In June 1965, I was a seventh-standard student of King George’s School, Belgaum (now Military School, Belagavi). Straight from a village in Haryana, with little knowledge of English, here I was just about 13 years old among children from all walks of life. Initially, I was lost and cried often, feeling out of place. But, soon, I was on my feet and rubbing shoulders with children from privileged backgrounds. All this, thanks to our visionary Principal, R.S. Mani. Seeing my shyness and poor English, he called me to his office. Handing me a copy of Reader’s Digest with an essay on Gandhiji, he said, “Ripu, next week you will narrate that essay in the Assembly.” “Nothing is impossible,” he added.
I took it as a challenge and decided to memorize the whole essay. Shivering, I stood in front of the assembly and rattled out the essay like a parrot. Loud clapping ensued. Here began the story of how a teacher can mold and build a student. Principal Mani asked me to read newspapers daily and make notes of important events. I took a dictionary and sat with an English daily. In one hour, I could finish no more than half a page, but I did not lose heart. The output kept increasing every day. My vocabulary kept on expanding, so did the general awareness.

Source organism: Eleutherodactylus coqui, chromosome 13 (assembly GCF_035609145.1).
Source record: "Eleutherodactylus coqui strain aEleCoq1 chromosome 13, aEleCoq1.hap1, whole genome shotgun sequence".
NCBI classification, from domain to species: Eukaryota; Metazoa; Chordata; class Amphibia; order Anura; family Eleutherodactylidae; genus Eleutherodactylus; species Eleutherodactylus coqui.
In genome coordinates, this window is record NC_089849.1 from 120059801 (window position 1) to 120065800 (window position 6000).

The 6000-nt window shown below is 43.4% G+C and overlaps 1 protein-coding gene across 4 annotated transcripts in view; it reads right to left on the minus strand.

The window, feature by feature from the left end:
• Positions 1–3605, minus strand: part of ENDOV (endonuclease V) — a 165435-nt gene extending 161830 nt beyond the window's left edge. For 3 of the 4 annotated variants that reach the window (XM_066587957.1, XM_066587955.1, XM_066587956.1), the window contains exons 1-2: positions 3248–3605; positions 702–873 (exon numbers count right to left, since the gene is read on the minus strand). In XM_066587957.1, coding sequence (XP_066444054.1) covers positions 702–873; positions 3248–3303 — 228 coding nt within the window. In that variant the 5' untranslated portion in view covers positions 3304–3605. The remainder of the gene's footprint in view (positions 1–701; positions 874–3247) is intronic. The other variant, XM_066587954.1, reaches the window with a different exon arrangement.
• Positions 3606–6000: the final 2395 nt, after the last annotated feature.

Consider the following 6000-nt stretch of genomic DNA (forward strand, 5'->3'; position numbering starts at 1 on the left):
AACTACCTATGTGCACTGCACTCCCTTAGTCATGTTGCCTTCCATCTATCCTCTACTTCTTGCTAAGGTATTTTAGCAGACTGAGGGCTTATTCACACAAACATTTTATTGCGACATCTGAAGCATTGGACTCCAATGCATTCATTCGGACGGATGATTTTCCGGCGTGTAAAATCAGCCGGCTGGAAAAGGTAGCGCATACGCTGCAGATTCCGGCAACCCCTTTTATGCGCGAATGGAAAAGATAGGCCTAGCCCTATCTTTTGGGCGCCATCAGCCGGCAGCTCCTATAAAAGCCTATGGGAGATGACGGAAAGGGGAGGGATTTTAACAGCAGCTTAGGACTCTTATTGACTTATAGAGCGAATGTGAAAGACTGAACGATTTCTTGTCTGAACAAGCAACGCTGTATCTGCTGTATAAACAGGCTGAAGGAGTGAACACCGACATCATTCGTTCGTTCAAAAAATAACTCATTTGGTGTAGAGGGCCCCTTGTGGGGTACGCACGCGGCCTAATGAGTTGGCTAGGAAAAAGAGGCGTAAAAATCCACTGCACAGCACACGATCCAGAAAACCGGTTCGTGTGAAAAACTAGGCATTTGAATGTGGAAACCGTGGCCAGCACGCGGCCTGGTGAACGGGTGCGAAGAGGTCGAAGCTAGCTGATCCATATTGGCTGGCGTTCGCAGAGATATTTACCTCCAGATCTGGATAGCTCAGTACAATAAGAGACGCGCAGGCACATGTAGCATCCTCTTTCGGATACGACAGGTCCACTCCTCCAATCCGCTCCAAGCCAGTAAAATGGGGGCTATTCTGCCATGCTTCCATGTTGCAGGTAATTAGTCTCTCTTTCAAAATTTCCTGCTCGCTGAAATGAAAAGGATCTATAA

Mr. Mani put me on the declamation team. By the time I was in the 10th standard, I was the best debater of the school. I still remember how we defeated a Pune school in an interschool debate which was presided over by none other than Nani Palkhiwala. “Why don’t you start writing when you can speak so well,” Mr. Mani asked. And there I was in the school magazine editorial team. He reposed faith in me as a moral guide and put me in charge of the small children in Pratap House. It enriched me spiritually as I had to lead young minds on the righteous path. No wonder, even today at 66, when I get on my bicycle, I remember him and pedal on to do my bit for the underprivileged.
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